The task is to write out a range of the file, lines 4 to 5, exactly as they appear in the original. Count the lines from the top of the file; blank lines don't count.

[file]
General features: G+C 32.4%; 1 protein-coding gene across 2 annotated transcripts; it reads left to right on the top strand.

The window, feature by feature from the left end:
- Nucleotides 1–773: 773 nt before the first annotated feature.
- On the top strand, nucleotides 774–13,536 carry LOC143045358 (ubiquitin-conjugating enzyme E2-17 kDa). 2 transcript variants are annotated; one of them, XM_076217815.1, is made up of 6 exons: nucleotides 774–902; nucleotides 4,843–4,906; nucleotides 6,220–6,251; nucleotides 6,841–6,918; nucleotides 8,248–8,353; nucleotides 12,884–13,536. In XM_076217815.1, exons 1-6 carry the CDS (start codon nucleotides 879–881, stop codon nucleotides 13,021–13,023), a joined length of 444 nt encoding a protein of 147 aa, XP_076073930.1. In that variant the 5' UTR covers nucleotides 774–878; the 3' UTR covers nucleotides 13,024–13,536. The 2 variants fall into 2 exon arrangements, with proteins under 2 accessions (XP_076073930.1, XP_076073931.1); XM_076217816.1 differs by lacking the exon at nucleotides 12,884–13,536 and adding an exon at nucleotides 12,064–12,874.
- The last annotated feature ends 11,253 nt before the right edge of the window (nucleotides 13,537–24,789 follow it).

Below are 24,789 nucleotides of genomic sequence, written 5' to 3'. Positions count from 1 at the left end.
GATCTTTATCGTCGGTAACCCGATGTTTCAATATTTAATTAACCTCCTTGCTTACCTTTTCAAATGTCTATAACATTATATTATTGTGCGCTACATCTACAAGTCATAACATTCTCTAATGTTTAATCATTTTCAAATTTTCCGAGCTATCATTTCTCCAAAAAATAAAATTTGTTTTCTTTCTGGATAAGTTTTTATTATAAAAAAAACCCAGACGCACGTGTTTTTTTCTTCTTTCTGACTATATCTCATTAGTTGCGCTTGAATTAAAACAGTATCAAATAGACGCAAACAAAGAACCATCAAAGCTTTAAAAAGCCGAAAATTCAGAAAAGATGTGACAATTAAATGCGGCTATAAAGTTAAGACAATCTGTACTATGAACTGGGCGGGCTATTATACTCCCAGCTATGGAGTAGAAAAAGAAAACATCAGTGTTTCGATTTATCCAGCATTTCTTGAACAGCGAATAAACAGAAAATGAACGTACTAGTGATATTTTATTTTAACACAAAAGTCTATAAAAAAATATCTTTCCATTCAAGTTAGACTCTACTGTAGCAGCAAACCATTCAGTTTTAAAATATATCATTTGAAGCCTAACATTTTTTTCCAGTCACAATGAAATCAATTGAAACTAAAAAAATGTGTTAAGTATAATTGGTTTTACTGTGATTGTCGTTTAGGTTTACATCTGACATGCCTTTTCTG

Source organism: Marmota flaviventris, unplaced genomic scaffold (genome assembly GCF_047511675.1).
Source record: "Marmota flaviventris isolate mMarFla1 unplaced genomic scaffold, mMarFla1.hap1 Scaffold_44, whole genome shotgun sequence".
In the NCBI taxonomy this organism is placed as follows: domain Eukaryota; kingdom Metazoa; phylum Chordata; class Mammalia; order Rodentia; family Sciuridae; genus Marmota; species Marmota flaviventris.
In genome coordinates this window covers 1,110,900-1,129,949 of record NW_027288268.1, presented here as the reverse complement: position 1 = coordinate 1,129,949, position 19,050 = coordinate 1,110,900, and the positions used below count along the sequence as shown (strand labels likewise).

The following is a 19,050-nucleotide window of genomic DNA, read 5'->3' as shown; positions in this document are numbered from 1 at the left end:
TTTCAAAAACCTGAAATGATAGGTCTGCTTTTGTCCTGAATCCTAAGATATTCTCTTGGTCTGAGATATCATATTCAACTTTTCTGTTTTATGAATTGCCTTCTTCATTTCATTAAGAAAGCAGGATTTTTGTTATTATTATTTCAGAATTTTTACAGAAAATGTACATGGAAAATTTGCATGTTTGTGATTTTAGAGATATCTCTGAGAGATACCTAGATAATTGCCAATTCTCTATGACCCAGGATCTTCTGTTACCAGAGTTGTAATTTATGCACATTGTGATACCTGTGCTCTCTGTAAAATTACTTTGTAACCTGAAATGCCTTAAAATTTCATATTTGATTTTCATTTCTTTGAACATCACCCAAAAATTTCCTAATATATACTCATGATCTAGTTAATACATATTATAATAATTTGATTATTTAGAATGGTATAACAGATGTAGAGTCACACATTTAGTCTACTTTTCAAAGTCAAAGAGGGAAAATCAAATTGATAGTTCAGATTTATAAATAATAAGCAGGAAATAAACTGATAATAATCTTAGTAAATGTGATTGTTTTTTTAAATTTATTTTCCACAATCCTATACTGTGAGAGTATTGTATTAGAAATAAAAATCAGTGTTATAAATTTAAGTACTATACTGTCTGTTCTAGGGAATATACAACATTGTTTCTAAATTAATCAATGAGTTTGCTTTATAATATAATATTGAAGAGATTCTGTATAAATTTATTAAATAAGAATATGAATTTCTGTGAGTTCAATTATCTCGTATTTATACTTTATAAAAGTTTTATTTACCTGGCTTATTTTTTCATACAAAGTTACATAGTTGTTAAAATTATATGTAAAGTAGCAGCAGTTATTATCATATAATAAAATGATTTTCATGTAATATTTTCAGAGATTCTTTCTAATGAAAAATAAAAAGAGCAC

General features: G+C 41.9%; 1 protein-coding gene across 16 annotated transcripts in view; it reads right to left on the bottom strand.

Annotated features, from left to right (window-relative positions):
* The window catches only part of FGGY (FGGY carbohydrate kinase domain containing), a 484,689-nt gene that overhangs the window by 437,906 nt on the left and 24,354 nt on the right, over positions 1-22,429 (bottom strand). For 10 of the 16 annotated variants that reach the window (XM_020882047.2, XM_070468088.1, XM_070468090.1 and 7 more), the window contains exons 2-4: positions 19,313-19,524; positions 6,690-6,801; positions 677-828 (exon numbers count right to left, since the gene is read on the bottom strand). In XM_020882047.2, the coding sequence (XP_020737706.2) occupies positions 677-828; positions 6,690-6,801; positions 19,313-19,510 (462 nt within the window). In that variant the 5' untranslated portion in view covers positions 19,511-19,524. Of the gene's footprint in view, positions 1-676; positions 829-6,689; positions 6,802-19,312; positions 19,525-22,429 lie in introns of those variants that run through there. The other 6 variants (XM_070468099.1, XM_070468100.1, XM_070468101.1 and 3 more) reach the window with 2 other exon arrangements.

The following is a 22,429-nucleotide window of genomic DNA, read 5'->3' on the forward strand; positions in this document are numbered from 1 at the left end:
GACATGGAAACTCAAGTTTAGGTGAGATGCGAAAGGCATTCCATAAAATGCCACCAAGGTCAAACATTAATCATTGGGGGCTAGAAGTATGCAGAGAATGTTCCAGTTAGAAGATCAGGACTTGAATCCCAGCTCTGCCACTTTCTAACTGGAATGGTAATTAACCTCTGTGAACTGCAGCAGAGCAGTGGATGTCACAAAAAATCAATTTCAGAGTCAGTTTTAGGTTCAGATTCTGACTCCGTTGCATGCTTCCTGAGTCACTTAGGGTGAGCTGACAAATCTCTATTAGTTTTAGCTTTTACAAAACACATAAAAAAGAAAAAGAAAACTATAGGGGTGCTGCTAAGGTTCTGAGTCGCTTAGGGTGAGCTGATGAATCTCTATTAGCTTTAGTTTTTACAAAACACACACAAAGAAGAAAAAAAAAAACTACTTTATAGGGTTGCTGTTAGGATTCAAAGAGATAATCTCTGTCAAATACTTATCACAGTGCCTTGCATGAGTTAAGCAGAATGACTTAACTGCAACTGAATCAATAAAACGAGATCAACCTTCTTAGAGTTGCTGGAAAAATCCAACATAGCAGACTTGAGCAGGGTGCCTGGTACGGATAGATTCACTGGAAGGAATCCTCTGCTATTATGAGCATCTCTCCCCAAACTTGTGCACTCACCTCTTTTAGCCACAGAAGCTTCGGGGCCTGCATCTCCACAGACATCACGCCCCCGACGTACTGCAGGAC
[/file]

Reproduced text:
- On the top strand, nucleotides 774–13,536 carry LOC143045358 (ubiquitin-conjugating enzyme E2-17 kDa). 2 transcript variants are annotated; one of them, XM_076217815.1, is made up of 6 exons: nucleotides 774–902; nucleotides 4,843–4,906; nucleotides 6,220–6,251; nucleotides 6,841–6,918; nucleotides 8,248–8,353; nucleotides 12,884–13,536. In XM_076217815.1, exons 1-6 carry the CDS (start codon nucleotides 879–881, stop codon nucleotides 13,021–13,023), a joined length of 444 nt encoding a protein of 147 aa, XP_076073930.1. In that variant the 5' UTR covers nucleotides 774–878; the 3' UTR covers nucleotides 13,024–13,536. The 2 variants fall into 2 exon arrangements, with proteins under 2 accessions (XP_076073930.1, XP_076073931.1); XM_076217816.1 differs by lacking the exon at nucleotides 12,884–13,536 and adding an exon at nucleotides 12,064–12,874.
- The last annotated feature ends 11,253 nt before the right edge of the window (nucleotides 13,537–24,789 follow it).